"Many sanctuaries will simply cease their work and many are closing already. The main concern is in areas of wildlife rehabilitation where many Sanctuaries are self funded and run full time simply for the benefit of injured and orphaned wildlife. Simply, even the idea that these hard working, totally committed people are being controlled and charged fees beggars belief.
"All reputable Sanctuaries work closely with a Veterinary practice and this is essential for the well being of any animal. Surely the Veterinary Practice concerned would better supervise any control or inspection and any Sanctuary could be registered with twelve monthly inspections. Self-regulation, networking and a full Veterinary back up are all that should be required to comply with improving animal welfare. The RSPCA do not have the resources and most certainly do not have the experience to handle the vast amount of abandoned, injured, orphaned animals that will need care if the sanctuary legislation is introduced."
Sue Burton of the FEDERATION of BRITISH ANIMAL SANCTUARIES, which represents people who run or are involved with running animal Sanctuaries, points out that many FOBAS members have expressed similar concerns over licensing of sanctuaries and rescues.
"The Animal Welfare Bill has been hailed as the ‘biggest improvement in animal welfare legislation in 100 years," says Burton. "Most of the large welfare Organisations welcome the Bill, so why are so many smaller Animal Sanctuaries starting to come together to openly oppose it? In the entire history of animal welfare in this country no issue has ever brought so many animal Sanctuaries together. Usually those of us that run Sanctuaries are too busy to get involved with politics or what goes on generally outside of our Sanctuary/Rescue Centre.
"This Bill gives an "Inspector" such huge and ambiguous powers. If we could be sure that they would be used correctly then it would not be such a big problem. Who will these Inspectors be? State Veterinary Service? Vets? RSPCA? Trading Standards?"
Burton points out that the public are being dubbed ‘silly’ for assuming that because the RSPCA have officials called ‘Inspectors’ they are incorrectly assuming that Inspector will mean an RSPCA Inspector.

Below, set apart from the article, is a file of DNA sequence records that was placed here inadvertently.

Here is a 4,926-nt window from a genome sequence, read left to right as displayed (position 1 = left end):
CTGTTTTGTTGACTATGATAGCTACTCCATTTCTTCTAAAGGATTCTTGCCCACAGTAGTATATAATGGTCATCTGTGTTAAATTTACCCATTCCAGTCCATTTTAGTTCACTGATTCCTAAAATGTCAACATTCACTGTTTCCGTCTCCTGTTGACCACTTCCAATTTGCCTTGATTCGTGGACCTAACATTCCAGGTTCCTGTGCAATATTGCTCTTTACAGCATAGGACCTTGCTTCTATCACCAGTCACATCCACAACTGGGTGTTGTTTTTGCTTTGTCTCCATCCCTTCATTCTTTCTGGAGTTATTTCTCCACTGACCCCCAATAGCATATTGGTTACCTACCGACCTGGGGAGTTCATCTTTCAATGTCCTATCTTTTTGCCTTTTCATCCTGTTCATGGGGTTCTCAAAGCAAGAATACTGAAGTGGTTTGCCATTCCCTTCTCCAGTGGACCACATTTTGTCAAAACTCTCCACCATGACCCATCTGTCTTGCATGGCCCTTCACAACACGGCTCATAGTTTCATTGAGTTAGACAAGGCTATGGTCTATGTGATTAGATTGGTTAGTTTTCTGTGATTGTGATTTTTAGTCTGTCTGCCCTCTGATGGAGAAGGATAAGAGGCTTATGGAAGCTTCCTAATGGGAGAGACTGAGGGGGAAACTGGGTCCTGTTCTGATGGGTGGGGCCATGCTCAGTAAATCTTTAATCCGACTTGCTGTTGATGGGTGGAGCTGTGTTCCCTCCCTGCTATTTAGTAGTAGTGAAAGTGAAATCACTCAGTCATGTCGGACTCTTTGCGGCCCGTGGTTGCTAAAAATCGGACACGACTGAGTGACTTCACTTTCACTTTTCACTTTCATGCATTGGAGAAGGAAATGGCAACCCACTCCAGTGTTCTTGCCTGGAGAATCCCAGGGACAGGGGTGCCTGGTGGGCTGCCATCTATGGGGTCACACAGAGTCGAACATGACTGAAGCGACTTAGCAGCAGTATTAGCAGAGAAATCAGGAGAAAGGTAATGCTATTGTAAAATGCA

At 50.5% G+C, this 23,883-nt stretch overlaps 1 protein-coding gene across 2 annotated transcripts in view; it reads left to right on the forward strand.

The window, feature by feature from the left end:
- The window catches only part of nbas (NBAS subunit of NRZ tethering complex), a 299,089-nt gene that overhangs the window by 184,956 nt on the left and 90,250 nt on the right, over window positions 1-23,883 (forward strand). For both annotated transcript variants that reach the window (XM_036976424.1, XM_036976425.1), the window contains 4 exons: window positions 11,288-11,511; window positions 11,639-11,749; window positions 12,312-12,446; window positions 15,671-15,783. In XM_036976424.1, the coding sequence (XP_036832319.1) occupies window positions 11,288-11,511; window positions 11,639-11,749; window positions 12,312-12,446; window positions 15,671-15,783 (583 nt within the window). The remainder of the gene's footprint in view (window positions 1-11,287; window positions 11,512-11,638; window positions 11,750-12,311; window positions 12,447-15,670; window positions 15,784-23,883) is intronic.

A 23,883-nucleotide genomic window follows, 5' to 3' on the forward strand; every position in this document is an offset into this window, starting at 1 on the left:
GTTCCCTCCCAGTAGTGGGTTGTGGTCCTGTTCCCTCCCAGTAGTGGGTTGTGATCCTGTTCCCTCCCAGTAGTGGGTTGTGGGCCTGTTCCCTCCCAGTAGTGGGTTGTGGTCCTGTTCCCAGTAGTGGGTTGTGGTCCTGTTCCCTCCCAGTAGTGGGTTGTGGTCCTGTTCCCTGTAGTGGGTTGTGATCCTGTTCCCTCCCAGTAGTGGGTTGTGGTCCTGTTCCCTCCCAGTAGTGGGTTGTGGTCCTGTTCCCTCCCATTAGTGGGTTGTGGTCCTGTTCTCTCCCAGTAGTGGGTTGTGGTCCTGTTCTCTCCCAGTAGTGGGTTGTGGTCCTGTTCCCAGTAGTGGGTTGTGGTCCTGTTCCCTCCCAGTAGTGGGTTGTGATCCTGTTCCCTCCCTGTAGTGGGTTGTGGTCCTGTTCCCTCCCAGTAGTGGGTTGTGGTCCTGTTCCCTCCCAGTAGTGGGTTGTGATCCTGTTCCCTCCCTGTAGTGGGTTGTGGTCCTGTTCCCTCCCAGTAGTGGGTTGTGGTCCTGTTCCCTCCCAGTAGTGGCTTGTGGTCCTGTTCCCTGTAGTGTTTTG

She adds: "Repeatedly the RSPCA are stating that they are NOT seeking these new powers. So do we need to worry about this or not?
"As of September 2004, the RSPCA signed an Agreement with DEFRA giving the RSPCA full prosecution status under the 1911 Protection of Animals Act. They had repeatedly said they did NOT seek these powers but behind the scenes it was a very different case and they do now have these powers . Why worry as it is only the 1911 Act? Because the Animal Welfare Bill will replace the 1911 Act and those powers will go with it.
"Sanctuary / Rescue work is very akin to hospice work – how can we then be overseen and regulated by a Charity that destroys so many animals? How can it be right for one charity to oversee another one? How can the RSPCA have this role when as a Charity they are not meant to participate in political lobbying?"
Not Seeking Powers
Brian McGavin of the RSPCA’s Press Office maintained that the RSPCA would be seeking any additional powers to ‘police’ sanctuaries and rescues. He told OUR DOGS: " (The) AWB proposes that these regulations will be introduced in consultation and in stages by the government using secondary legislation (coming into effect later than the date the Bill becomes law). DEFRA intends to phase in these new rules over the next six years or so.
"The RSPCA believes that licensing authorities should be given clear guidelines on the monitoring, licensing and inspecting of these establishments and government must ensure that licensing authorities are properly resourced to undertake this function fully.
"Although there is no lower time limit in the bill, the RSPCA does not believe that licensing authorities would perform more frequent inspections than three years maximum in the proposal, unless this is spelled out in the secondary legislation. The RSPCA would not be directly involved in inspections and licensing of such premises.
"Currently, there is no definitive data on the number of animal rescue centres in Britain. The RSPCA believes all animal sanctuaries should be licensed by local authorities, with an independent inspection linked to an assessment of risk. To help smaller premises, inspection fees should be proportionate to the size of the premises."